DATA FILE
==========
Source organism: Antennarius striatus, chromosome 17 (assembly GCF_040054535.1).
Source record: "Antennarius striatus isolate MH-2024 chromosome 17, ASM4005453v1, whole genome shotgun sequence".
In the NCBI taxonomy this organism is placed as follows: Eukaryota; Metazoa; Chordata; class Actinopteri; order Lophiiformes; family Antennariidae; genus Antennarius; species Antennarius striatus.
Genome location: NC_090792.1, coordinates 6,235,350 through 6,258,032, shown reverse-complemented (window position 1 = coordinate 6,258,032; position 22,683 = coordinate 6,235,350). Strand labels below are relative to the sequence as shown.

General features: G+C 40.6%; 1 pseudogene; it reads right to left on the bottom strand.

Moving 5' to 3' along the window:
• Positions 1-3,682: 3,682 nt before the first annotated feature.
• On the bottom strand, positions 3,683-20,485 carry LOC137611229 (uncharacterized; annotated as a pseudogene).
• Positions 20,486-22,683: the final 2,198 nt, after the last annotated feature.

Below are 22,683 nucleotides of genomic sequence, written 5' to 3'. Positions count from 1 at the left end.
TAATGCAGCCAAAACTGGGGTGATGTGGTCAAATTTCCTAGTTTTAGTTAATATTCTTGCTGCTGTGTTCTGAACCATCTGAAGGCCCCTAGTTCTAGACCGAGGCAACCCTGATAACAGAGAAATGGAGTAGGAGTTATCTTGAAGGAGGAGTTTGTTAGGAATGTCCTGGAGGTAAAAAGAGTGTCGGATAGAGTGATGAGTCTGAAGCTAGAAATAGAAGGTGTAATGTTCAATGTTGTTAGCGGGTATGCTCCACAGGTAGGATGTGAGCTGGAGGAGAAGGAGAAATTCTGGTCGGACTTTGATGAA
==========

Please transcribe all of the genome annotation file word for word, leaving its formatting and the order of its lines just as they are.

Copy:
Source organism: Antennarius striatus, chromosome 17 (assembly GCF_040054535.1).
Source record: "Antennarius striatus isolate MH-2024 chromosome 17, ASM4005453v1, whole genome shotgun sequence".
In the NCBI taxonomy this organism is placed as follows: Eukaryota; Metazoa; Chordata; class Actinopteri; order Lophiiformes; family Antennariidae; genus Antennarius; species Antennarius striatus.
Genome location: NC_090792.1, coordinates 6,235,350 through 6,258,032, shown reverse-complemented (window position 1 = coordinate 6,258,032; position 22,683 = coordinate 6,235,350). Strand labels below are relative to the sequence as shown.

General features: G+C 40.6%; 1 pseudogene; it reads right to left on the bottom strand.

Moving 5' to 3' along the window:
• Positions 1-3,682: 3,682 nt before the first annotated feature.
• On the bottom strand, positions 3,683-20,485 carry LOC137611229 (uncharacterized; annotated as a pseudogene).
• Positions 20,486-22,683: the final 2,198 nt, after the last annotated feature.

Below are 22,683 nucleotides of genomic sequence, written 5' to 3'. Positions count from 1 at the left end.
TAATGCAGCCAAAACTGGGGTGATGTGGTCAAATTTCCTAGTTTTAGTTAATATTCTTGCTGCTGTGTTCTGAACCATCTGAAGGCCCCTAGTTCTAGACCGAGGCAACCCTGATAACAGAGAAATGGAGTAGGAGTTATCTTGAAGGAGGAGTTTGTTAGGAATGTCCTGGAGGTAAAAAGAGTGTCGGATAGAGTGATGAGTCTGAAGCTAGAAATAGAAGGTGTAATGTTCAATGTTGTTAGCGGGTATGCTCCACAGGTAGGATGTGAGCTGGAGGAGAAGGAGAAATTCTGGTCGGACTTTGATGAA